I lot of people don’t come up with a vision for their life and a lot of them just drift along. A vision is a very intentional endeavor. A big part of that is to lay ourselves before God acknowledging that he only knows the answer to that question. The vision entails what God has called me to and I will not be faithful unless I do it. Some people have radical experiences with God; for example Bill Bright with Campus Crusade. One night he was studying for a Greek Exam and was taken into another realm where he saw the world, a vision that God gave him. Out of that came Campus Crusade to reach college students with the Gospel. I can relate to that as I have had late night experiences studying for Greek exams and funny things to happen! So Nehemiah gained a vision of a rebuilt wall. God gave Abraham a vision for a great nation. Moses gained a vision of a free nation and a redeemed people. God gave Peter a vision for the lost. God does this; he comes along like with John and with Nathanial and elevates Nathanial whole world view to see some far bigger than he could ever see. Bill McCartney of Promises Keepers had a vision of a stadium of Godly men coming to repentance. That led to Promises Keepers. Francis Shaffer went for a long walk and captured a vision in Europe to reach wondering intellectuals who were lost and that became his vision. Louis Palou was reading John 14:12 which says, ‘when I leave, greater things will you do.’ He took that seriously and ever sense, he has let God do greater things. These are people who have sensed a divine mandate. Most of us will not have that dramatic encounter but none-the-less I do find that God does speak to us when we take time to rest, or quietness in going to the mountain. In such, we can be still long enough to hear the Spirit of God say something in our lives.

Visions also come out of one’s discontent. In other words, you are going along in life and there is something that becomes difficult; there is something you see and you realize that it isn’t right. A classic illustration of Scripture is Nehemiah. He going along fine, a cup bearer to the king and he is busy at that. But then he gets this report; Jerusalem is a mess, the walls are torn down and he can no longer think straight and for months he dwells on it. Bill Highbush gave a great talk years back about how to find your vision. Ask yourself this question, ‘what wrecks you?’ A big part of my vision in life has been to see the church flourish because what has wrecked me so much is the fact that I grew up in a dead church and I have seen so many dead churches. It just kills me when people say bad things about the institutional church because this is God’s church. It shouldn’t be that way. I look back that that is what I have given my life to for thirty years. What is it that drives you; it wrecks you? Sometimes when people are on a mission journey, they see something that they can’t get out of their mind. I think that is a very helpful guide.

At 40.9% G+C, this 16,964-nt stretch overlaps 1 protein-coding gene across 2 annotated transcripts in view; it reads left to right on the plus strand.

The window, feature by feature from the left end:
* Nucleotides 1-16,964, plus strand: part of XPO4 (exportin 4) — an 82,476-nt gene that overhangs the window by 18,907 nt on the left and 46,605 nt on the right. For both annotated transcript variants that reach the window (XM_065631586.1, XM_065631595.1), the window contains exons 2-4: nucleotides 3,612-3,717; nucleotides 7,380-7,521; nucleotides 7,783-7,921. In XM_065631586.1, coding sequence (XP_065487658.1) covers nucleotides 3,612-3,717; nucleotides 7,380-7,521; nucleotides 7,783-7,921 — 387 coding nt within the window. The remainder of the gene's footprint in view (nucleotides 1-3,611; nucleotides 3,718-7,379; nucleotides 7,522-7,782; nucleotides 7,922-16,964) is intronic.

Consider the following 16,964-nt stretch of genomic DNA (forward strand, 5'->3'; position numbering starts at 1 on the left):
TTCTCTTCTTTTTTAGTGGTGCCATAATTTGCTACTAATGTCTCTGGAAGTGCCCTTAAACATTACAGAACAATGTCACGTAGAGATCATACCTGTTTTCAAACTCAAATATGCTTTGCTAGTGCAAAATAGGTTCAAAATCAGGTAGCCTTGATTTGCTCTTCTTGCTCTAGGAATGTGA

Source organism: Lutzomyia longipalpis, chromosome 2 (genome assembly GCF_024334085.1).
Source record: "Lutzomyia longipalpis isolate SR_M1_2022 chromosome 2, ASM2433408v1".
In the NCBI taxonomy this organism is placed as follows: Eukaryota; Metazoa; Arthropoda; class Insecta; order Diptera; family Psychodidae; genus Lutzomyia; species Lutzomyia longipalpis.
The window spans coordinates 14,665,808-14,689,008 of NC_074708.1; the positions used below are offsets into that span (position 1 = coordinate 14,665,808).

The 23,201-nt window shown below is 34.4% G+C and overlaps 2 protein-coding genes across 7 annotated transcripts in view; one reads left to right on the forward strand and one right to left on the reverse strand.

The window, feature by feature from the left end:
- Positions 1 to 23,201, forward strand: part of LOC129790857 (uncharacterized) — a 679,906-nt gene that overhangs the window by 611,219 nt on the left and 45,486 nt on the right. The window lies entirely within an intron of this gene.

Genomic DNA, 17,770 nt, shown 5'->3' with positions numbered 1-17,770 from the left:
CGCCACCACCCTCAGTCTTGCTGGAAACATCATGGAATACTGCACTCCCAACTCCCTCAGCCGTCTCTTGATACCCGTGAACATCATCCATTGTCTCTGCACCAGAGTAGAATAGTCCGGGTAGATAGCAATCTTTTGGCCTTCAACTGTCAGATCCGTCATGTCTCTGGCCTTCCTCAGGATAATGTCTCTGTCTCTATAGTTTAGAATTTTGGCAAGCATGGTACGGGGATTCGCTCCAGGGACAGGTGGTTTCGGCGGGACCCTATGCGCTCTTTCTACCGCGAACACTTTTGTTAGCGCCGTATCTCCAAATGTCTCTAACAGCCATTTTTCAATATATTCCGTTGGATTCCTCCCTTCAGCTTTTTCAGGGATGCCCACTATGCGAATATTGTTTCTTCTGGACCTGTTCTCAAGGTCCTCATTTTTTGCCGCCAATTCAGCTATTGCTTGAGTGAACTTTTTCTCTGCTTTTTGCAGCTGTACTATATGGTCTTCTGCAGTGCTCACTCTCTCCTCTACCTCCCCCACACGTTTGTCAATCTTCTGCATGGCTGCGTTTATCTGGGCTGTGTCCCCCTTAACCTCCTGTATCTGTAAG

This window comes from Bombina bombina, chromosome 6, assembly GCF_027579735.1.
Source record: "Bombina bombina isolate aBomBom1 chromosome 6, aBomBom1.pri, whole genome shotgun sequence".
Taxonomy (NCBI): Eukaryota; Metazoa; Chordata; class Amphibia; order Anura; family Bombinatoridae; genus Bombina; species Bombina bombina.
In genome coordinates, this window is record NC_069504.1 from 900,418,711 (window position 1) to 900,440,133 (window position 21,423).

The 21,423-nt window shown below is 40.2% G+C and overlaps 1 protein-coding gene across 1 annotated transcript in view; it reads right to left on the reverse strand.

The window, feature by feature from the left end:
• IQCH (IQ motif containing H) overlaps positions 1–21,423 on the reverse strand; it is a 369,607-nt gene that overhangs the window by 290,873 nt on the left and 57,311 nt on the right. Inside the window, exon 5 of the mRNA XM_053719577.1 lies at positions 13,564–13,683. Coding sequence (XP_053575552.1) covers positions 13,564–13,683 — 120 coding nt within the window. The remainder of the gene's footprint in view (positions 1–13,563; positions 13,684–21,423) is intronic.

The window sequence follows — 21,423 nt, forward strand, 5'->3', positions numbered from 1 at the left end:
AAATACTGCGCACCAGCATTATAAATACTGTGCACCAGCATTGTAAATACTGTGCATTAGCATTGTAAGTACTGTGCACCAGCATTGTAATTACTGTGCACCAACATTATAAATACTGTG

Going to the mountain also involves imagination. It begins with imaging the ideal and maximizing the resources. It is thinking a little about the impossible. Is it something extraordinary? It is the kind of thing that drives us to our knees. It is what stirs our imagination. That verse in Ephesians 3:20-21: now to him who is able to do exceeding abundantly beyond all we ask or think according to the power working within us. Now, that is a vision for us! This is the kind of verse that helps fuel our faith. We have to be careful for we can set ourselves up for deep disappointment. There is tension in being a visionary and being imaginative having a certain amount of realization as well. It should be something that we could never get there apart from God; it should be far bigger than ourselves. This might be more of a strategy; it may not be the end point. I would also use purpose and mission interchangeably, but I would not use mission and vision interchangeably as people often do. They are two very different things. The vision isn’t something that everybody waits for like waiting on Moses to come down from the mountain. The leader has to be clear and yet at the same time, it has to be a very collaborative effort. It is not like you would have a passive church that says that they are waiting for Moses to come back, we don’t know where we are going.